The fact that First Solar has only provided a total pipeline number in the past, and a revenue expectation from the large-scale solar business, doesn't allow analysts and investors to completely understand the financial model for the larger projects over the course of the next few years.
"With the German business falling off, a lot of solar modules need to be re-routed to the U.S. and the systems business. But as uncertainty about the feed-in tariff changes in Germany ends, uncertainty about the project development business comes into focus. It's still a source of confusion," the Deutsche Bank analyst said.
Deutsche Bank is at a hold on First Solar shares, arguing that there is little reason to expect a major catalyst for an upward move in the stock on the first quarter earnings.
Collins Stewart analyst Dan Ries also evinced the uncertainty over the First Solar systems business headed into the earnings report on Wednesday in a research note. The Collins Stewart analyst wrote, "Forecasting FSLR's quarterly performance will be more difficult than usual in the next few quarters as the company's project business ramps and causes revenue recognition delays and the company to hold modules in inventory instead of selling them to third-party customers.... FSLR has power purchase agreements for 1,400 MW of projects it is developing. However, it currently has only 192 MW of these systems sold, or roughly 50% of the 370 MW of projects we expect it to build in CY10."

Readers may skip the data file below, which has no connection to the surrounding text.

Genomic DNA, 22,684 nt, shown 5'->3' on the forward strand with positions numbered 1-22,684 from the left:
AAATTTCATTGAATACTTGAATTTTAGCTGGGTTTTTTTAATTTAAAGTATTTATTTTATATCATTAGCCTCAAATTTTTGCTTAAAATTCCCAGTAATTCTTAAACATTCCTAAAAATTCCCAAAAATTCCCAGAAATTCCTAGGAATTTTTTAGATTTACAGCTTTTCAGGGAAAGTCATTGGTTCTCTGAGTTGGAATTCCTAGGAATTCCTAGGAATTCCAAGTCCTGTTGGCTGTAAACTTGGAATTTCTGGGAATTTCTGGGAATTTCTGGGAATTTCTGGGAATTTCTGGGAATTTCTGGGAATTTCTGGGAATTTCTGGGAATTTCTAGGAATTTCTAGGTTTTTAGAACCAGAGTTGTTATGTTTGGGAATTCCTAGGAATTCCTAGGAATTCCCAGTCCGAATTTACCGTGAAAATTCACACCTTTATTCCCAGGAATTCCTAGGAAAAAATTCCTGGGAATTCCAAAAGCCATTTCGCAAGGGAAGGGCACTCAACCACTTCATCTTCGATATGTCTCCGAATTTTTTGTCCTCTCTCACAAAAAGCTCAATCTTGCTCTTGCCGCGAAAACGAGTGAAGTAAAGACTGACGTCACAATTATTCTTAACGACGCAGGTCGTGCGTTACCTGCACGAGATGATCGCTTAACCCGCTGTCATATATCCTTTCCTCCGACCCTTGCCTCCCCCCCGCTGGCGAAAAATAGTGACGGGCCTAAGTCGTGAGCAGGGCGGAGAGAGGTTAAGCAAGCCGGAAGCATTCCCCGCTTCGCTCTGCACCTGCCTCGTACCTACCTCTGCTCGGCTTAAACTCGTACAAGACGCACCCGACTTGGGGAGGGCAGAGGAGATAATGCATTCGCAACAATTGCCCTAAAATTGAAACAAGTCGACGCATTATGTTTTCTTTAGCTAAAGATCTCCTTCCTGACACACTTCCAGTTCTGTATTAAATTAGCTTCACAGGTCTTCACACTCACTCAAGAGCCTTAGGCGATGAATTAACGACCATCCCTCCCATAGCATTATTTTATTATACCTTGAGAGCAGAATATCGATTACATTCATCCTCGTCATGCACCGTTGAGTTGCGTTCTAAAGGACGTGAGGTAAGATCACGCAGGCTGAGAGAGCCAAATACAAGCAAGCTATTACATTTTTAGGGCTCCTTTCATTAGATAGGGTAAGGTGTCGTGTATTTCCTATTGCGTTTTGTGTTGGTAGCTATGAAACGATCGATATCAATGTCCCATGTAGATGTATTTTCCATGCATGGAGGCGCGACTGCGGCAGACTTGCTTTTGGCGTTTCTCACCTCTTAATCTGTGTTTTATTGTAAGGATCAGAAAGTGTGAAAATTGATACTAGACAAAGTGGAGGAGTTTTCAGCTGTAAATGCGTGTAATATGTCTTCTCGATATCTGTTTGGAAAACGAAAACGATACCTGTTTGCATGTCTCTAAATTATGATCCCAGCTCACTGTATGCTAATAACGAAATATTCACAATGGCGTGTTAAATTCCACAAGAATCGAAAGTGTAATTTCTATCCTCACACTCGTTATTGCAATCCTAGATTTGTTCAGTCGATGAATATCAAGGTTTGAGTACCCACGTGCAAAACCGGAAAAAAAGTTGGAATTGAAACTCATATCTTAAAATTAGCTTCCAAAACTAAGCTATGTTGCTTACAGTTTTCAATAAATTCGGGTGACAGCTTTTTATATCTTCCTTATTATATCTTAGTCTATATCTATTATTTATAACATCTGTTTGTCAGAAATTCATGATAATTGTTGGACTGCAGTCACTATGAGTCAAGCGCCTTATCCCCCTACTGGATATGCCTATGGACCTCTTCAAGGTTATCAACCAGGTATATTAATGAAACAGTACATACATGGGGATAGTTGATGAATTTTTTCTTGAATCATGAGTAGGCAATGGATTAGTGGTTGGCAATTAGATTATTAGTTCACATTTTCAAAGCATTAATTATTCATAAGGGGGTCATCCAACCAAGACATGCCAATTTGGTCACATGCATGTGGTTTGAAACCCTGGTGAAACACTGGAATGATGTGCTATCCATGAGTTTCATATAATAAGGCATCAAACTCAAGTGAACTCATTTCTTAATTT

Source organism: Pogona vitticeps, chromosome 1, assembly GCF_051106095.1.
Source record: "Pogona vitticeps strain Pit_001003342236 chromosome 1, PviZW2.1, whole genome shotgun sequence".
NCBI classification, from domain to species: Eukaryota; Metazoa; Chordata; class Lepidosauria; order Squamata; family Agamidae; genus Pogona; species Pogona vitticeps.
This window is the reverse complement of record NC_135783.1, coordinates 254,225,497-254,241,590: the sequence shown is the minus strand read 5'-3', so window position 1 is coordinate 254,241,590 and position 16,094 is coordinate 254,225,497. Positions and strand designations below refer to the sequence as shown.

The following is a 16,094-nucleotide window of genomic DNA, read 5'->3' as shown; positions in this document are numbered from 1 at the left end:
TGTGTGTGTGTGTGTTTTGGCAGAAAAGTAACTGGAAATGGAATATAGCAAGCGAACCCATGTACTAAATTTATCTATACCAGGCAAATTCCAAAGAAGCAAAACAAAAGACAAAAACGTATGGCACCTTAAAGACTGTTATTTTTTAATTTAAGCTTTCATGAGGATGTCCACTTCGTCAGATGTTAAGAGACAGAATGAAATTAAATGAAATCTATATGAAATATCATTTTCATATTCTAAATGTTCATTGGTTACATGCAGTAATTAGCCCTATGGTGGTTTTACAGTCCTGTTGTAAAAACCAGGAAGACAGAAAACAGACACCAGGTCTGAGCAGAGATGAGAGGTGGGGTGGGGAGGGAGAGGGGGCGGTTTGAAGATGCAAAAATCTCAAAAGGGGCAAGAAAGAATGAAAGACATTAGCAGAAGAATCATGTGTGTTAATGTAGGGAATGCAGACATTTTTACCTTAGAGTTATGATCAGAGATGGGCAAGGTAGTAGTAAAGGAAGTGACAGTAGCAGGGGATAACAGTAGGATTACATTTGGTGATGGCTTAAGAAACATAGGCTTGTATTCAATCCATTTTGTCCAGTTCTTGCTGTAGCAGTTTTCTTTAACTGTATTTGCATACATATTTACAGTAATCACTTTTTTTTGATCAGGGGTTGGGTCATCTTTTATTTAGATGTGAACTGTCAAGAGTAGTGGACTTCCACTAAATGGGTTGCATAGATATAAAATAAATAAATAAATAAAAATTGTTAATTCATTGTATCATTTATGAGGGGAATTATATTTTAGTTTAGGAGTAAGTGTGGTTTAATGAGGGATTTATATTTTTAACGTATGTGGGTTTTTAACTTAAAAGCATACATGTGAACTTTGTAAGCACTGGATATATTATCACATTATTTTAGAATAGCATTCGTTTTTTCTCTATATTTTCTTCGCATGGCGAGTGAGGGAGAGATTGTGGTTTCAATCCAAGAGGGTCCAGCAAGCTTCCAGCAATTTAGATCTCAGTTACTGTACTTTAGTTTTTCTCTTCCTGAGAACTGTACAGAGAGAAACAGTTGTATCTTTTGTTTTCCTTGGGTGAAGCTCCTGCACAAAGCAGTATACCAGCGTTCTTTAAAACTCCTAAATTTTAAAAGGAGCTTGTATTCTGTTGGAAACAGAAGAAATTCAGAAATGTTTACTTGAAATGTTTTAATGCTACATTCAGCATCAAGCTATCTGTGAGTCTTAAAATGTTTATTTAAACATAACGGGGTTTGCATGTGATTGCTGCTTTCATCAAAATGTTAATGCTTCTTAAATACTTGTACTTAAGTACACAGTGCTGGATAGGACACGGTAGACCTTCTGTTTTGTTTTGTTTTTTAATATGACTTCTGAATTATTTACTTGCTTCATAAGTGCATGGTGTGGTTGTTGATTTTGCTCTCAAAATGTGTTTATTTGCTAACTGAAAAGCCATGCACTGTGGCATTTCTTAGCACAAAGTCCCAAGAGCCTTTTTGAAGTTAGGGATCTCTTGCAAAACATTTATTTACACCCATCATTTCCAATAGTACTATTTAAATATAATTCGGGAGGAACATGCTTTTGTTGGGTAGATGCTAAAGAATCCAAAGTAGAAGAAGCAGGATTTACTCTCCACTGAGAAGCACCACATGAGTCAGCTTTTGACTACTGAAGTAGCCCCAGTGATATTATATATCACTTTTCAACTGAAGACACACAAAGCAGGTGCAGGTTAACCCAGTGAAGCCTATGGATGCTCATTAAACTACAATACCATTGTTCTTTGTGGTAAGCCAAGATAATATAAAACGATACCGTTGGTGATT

First Solar announced on Wednesday morning that it is acquiring 1.1 gigawatts in a southwestern U.S. project pipeline from
NextLight Renewable Power
for $285 million in cash, adding to the focus on the systems business.
The deal may also have
implications for First Solar competitor
The news of the Nextlight acquisition on Wednesday morning added to the total level of projects that First Solar will begin work on in the second half of 2010 -- something that Collins Stewart's Ries had specifically hoped for in his earnings preview piece. However, First Solar bears see the latest deal as a capitulation to the problems inherent in the solar market, as opposed to a sign of smooth transition from the module selling frenzy in Germany to a stable average sales price in the systems market.